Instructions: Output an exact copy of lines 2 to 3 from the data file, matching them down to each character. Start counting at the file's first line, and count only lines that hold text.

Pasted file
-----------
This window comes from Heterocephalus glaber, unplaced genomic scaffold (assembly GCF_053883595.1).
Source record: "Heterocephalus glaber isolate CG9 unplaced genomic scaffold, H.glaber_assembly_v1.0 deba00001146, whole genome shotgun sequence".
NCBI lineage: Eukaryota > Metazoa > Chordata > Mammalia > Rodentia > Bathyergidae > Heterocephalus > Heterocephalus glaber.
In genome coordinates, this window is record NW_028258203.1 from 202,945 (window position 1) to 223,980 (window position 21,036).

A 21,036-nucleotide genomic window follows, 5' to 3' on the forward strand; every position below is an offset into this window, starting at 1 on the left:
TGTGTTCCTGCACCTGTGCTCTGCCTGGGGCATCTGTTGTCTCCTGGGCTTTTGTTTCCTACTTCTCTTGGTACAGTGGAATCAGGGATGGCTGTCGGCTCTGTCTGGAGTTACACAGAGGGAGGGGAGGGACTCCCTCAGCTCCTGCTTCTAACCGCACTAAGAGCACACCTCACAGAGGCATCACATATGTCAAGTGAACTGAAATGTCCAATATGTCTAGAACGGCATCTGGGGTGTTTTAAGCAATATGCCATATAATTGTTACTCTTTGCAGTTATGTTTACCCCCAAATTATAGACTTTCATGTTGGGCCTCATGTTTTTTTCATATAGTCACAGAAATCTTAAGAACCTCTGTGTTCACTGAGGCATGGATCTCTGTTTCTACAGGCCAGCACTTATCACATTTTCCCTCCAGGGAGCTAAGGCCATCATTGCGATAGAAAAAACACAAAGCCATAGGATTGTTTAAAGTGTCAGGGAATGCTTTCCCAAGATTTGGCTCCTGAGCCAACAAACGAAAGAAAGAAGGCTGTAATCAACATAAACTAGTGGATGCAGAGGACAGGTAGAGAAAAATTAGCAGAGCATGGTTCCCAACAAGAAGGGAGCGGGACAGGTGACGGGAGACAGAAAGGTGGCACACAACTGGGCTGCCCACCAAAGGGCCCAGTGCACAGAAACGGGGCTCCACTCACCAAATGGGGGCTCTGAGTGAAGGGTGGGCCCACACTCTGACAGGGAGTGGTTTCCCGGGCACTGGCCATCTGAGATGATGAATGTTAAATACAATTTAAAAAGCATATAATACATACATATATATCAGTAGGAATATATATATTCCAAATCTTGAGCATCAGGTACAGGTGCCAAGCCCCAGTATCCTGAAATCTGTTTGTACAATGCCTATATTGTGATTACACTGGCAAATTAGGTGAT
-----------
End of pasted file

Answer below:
Source record: "Heterocephalus glaber isolate CG9 unplaced genomic scaffold, H.glaber_assembly_v1.0 deba00001146, whole genome shotgun sequence".
NCBI lineage: Eukaryota > Metazoa > Chordata > Mammalia > Rodentia > Bathyergidae > Heterocephalus > Heterocephalus glaber.